The Chinese government has issued the “Guiding Opinions on Rural Service Revitalization of Financial Services,” according to an official announcement on Feb. 11. The new framework is part of a plan to improve the efficiency of financial services for the country’s rural revitalization program.
The guidance will purportedly help promote the application of new technologies in the rural financial sector, such as blockchain, to “improve the identification, monitoring, early warning, and disposal levels of agricultural credit risks.”
The Guiding Opinions were jointly issued by the People’s Bank of China, the Banking Regulatory Commission, the China Securities Regulatory Commission, the Ministry of Finance, and the Ministry of Agriculture and Rural Affairs.
Applying blockchain in agriculture finance will purportedly streamline the collection and sharing of of agricultural data. Blockchain-based customer screening is expected to improve the credit evaluation model of agricultural businesses, increasing the number of loans issued while decreasing risk to creditors.
The announcement also predicts that new technologies will encourage financial institutions to “develop exclusive loans products and small payment settlement functions for rural e-commerce and to open up a rural e-commerce capital chain.”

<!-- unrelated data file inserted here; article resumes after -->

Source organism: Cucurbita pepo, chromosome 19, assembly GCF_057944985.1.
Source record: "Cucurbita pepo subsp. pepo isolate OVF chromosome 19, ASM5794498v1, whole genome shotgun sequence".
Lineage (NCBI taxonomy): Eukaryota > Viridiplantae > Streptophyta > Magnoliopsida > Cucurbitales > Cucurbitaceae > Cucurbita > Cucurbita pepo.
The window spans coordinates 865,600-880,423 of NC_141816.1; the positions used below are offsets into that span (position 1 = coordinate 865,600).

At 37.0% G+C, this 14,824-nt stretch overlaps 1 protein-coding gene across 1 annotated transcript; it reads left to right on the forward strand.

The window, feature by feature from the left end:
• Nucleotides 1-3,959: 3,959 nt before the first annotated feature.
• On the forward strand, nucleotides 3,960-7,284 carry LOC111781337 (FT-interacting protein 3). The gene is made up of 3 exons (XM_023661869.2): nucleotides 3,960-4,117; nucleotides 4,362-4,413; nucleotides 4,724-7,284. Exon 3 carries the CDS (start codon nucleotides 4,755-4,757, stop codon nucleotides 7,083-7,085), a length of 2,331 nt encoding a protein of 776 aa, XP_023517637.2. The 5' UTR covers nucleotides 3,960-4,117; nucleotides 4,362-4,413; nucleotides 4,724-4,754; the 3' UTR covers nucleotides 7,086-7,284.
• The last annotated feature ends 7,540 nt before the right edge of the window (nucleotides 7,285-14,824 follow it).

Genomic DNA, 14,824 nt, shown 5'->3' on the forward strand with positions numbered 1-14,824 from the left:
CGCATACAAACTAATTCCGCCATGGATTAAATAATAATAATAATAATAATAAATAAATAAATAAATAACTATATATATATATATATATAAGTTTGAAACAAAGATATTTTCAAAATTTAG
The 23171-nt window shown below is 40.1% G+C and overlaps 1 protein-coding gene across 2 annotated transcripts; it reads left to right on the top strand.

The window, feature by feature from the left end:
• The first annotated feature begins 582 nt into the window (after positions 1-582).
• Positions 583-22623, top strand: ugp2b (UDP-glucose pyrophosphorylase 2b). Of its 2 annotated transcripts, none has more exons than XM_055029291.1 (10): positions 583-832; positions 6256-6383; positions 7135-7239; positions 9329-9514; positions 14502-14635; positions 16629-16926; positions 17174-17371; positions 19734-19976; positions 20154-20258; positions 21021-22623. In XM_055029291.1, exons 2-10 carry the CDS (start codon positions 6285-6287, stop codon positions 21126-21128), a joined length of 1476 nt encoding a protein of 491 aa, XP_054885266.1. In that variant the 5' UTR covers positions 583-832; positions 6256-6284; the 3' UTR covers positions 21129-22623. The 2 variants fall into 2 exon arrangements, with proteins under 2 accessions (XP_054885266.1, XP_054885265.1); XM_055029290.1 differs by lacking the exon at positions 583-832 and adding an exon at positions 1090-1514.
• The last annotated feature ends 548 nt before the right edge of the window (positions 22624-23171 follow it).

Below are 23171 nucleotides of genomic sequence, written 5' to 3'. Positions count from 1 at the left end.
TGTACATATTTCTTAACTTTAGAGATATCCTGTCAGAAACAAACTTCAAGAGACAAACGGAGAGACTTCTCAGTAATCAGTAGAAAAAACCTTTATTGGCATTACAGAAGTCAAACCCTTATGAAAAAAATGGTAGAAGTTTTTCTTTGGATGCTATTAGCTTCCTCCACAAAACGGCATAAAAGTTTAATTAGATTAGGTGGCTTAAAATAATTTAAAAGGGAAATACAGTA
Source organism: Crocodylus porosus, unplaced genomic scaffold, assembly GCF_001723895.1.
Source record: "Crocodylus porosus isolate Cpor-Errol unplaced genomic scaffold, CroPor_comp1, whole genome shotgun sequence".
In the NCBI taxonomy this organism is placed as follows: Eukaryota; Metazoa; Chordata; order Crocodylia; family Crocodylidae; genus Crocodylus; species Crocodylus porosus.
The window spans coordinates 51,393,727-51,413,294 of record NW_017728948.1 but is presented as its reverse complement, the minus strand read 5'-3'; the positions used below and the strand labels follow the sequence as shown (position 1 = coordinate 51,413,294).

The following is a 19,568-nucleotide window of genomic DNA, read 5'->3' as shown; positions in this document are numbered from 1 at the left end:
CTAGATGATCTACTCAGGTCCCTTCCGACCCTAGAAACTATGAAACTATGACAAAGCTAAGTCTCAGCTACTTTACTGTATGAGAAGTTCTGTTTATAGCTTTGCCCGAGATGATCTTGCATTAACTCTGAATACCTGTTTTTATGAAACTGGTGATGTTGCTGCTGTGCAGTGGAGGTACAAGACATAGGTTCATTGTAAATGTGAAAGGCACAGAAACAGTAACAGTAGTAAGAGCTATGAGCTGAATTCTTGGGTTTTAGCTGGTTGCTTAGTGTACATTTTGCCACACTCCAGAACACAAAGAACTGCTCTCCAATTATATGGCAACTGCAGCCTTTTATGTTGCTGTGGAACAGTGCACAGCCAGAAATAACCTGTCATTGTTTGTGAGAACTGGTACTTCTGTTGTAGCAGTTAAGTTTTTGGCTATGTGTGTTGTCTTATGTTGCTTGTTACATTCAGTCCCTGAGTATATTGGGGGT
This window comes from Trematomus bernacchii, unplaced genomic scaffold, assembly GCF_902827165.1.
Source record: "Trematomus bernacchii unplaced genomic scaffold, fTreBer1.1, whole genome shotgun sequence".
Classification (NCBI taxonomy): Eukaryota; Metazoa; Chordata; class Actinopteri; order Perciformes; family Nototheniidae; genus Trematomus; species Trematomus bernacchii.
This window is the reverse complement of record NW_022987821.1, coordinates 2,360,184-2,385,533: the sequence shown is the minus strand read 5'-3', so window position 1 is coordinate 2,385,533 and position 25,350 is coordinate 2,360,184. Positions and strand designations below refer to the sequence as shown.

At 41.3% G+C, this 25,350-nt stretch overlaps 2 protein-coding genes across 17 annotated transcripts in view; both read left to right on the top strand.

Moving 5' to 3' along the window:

China’s foray to apply blockchain in various industries also extends to copyright protection services in their media outlets. In December 2018, the China Financial Media Copyright Protection Alliance — which consists of more than 30 financial media outlets — announced that it will use blockchain technology to develop copyright cooperation in the industry.
Overall, China is a world leader in applying blockchain technology to various industries. In 2017, China filed more patents for blockchain applications with the World Intellectual Property Organization (WIPO) than any other country. Well over half of the 406 patents filed with the WIPO that year were from China, with 225. China was followed by the United States, at 91, and Australia, with 13.
This post was originally published on www.cointelegraph.com